- Transference, the ability of plasticity within one set of neural circuits to promote concurrent or subsequent plasticity, can enhance the acquisition of similar behaviours.
- Interference, the ability of plasticity to impede new or existing plasticity within the same circuitry and potentially impair learning, can be disruptive to some learning and task performance.
Research has found that chronic and acute stress have adverse effects on memory processing systems. Therefore, it is important to find mechanisms in which one can reduce the amount of stress in their lives when seeking to improve memory.
- Chronic stress has been shown to have negative impacts on the brain, especially in memory processing systems. The hippocampus is vulnerable to repeated stress due to adrenal steroid stress hormones. Elevated glucocorticoids, a class of adrenal steroid hormones, results in increased cortisol, a well known stress response hormone in the brain, and glucocorticoids are known to affect memory. Prolonged high cortisol levels, as seen in chronic stress, have been shown to result in reduced hippocampal volume as well as deficits in hippocampal-dependent memory, as seen in impaired declarative, episodic, spatial, and contextual memory performance. Chronic, long-term high cortisol levels affect the degree of hippocampal atrophy, resulting in as much as a 14% hippocampal volume reduction and impaired hippocampus-dependent memory when compared to elderly subjects with decreased or moderate cortisol levels. An example may be found in the London taxi drivers, as the anterior hippocampus was hypothesized to decrease in volume as a result of elevated cortisol levels from stress.[nb 1]
- Acute stress, a more common form of stress, results in the release of adrenal steroids resulting in impaired short-term and working memory processes such as selective attention, memory consolidation, as well as long-term potentiation. The human brain has a limited short-term memory capacity to process information, which results in constant competition between stimuli to become processed. Cognitive control processes such as selective attention reduce this competition by prioritizing where attentional resources are distributed. Attention is crucial in memory processing and enhances encoding and strength of memory traces. It is therefore important to selectively attend to relevant information and ignore irrelevant information in order to have the greatest success at remembering.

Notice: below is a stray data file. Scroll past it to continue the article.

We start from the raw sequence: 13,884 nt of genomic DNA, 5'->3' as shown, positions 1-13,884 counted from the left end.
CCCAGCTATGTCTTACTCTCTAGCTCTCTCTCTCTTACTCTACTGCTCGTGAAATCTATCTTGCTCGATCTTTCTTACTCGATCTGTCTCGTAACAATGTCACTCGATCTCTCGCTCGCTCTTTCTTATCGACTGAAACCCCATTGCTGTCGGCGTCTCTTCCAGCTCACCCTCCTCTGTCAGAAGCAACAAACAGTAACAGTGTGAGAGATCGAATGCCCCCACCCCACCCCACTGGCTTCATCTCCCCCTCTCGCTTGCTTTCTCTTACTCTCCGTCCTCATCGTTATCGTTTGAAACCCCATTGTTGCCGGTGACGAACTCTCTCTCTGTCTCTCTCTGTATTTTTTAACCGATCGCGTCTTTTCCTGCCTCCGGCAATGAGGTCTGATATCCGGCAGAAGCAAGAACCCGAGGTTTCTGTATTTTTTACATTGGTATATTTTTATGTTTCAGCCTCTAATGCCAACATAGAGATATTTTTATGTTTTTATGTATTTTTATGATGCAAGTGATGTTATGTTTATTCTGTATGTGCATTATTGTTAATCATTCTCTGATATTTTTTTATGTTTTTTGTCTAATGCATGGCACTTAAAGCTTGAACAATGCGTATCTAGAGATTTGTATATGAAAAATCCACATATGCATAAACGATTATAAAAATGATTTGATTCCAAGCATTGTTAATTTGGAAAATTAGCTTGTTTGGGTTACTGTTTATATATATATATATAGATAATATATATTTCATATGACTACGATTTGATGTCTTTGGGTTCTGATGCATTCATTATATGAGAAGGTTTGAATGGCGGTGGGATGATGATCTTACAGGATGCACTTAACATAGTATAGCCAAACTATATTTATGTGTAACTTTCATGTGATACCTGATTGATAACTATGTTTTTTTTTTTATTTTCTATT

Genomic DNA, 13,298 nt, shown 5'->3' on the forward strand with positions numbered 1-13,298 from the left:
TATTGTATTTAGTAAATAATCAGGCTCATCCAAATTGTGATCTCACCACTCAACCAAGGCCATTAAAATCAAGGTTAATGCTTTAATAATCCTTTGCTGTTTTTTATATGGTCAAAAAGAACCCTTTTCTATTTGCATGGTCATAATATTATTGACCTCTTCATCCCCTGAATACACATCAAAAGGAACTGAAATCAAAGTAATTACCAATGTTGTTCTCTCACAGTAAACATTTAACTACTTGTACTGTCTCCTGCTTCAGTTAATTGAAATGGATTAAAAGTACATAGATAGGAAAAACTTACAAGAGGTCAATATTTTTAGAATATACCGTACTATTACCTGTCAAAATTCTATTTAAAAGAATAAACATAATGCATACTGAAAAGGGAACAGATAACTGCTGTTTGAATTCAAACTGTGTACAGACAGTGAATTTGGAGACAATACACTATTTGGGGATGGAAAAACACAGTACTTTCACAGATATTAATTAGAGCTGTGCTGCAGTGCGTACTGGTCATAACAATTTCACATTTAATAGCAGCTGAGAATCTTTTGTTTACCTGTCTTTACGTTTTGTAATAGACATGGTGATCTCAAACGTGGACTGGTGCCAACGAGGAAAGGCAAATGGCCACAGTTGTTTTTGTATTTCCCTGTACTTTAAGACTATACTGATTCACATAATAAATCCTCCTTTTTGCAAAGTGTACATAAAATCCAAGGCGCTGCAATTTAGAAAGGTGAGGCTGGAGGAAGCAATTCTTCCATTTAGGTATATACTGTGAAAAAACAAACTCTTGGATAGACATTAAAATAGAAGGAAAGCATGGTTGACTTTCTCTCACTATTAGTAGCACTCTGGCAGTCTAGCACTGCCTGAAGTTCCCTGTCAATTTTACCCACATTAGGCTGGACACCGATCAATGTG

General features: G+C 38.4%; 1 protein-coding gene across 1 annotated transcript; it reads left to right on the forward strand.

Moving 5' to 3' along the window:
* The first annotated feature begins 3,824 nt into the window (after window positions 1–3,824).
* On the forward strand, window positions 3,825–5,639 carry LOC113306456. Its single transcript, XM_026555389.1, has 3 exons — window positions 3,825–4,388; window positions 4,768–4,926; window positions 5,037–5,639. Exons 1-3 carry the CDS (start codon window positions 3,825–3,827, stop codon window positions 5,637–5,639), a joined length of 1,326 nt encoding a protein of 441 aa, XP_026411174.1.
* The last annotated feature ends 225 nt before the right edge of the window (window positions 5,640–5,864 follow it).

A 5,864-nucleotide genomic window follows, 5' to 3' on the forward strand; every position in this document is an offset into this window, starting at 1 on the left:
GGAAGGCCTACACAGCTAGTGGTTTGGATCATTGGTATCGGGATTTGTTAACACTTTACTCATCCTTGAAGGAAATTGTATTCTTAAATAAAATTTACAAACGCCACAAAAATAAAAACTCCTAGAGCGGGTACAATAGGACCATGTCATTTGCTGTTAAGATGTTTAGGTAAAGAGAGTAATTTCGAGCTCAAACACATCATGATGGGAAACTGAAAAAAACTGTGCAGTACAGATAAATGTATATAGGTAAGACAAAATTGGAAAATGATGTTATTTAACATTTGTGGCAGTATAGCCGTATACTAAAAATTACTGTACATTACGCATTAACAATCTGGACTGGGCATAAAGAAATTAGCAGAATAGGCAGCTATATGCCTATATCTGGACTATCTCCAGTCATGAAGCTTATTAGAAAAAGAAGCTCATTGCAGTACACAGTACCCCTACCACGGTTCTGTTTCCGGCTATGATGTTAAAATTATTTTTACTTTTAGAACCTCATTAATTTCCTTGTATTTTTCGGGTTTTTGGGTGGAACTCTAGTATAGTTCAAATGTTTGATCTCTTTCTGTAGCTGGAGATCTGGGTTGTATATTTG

- Animal and human studies provide evidence as they report that acute stress impairs the maintenance of short-term memory and working memory and aggravates neuropsychiatric disorders involved in short-term and working memory such as depression and schizophrenia. Animal studies with rats have also shown that exposure to acute stress reduces the survival of hippocampal neurons.
- One of the roles of the central nervous system (CNS) is to help adapt to stressful environments. It has been suggested that acute stress may have a protective function for individuals more vulnerable to their own stress hormones. Some individuals, for example, are not able to decrease or habituate their cortisol elevation, which plays a major role in hippocampal atrophy. This over-response of the central nervous system to stress therefore causes maladaptive chronic stress-like effects to memory processing systems.
Memory improvement strategies
Discovering that the brain can change as a result of experience has resulted in the development of cognitive training. Cognitive training improves cognitive functioning, which can increase working memory capacity and improve cognitive skills and functions in clinical populations with working memory deficiencies. Cognitive training may focus on attention, speed of processing, neurofeedback, dual-tasking and perceptual training.
Cognitive training has been shown to improve cognitive abilities for up to five years. In one experiment, the goal was to prove that cognitive training would increase the cognitive functions in older adults by using three types of training (memory, reasoning and speed of processing). It was found that improvements in cognitive ability not only was maintained over time but had a positive transfer effect on everyday functioning. Therefore, these results indicate that each type of cognitive training can produce immediate and lasting improvements in each kind of cognitive ability, thus suggesting that training can be beneficial to improving memory.